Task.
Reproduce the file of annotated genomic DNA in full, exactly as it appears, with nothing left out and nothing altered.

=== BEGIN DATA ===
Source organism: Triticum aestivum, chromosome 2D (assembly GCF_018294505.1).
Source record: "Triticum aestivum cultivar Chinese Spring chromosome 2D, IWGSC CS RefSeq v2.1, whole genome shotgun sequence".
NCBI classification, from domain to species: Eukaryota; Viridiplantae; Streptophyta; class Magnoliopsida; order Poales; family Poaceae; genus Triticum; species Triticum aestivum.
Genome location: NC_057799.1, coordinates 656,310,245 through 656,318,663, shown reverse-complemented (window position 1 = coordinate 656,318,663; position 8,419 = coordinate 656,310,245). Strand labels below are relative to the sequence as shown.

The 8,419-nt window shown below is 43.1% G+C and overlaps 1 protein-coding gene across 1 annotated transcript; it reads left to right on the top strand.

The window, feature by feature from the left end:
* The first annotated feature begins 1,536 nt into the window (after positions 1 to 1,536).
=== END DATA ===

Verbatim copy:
Source organism: Triticum aestivum, chromosome 2D (assembly GCF_018294505.1).
Source record: "Triticum aestivum cultivar Chinese Spring chromosome 2D, IWGSC CS RefSeq v2.1, whole genome shotgun sequence".
NCBI classification, from domain to species: Eukaryota; Viridiplantae; Streptophyta; class Magnoliopsida; order Poales; family Poaceae; genus Triticum; species Triticum aestivum.
Genome location: NC_057799.1, coordinates 656,310,245 through 656,318,663, shown reverse-complemented (window position 1 = coordinate 656,318,663; position 8,419 = coordinate 656,310,245). Strand labels below are relative to the sequence as shown.

The 8,419-nt window shown below is 43.1% G+C and overlaps 1 protein-coding gene across 1 annotated transcript; it reads left to right on the top strand.

The window, feature by feature from the left end:
* The first annotated feature begins 1,536 nt into the window (after positions 1 to 1,536).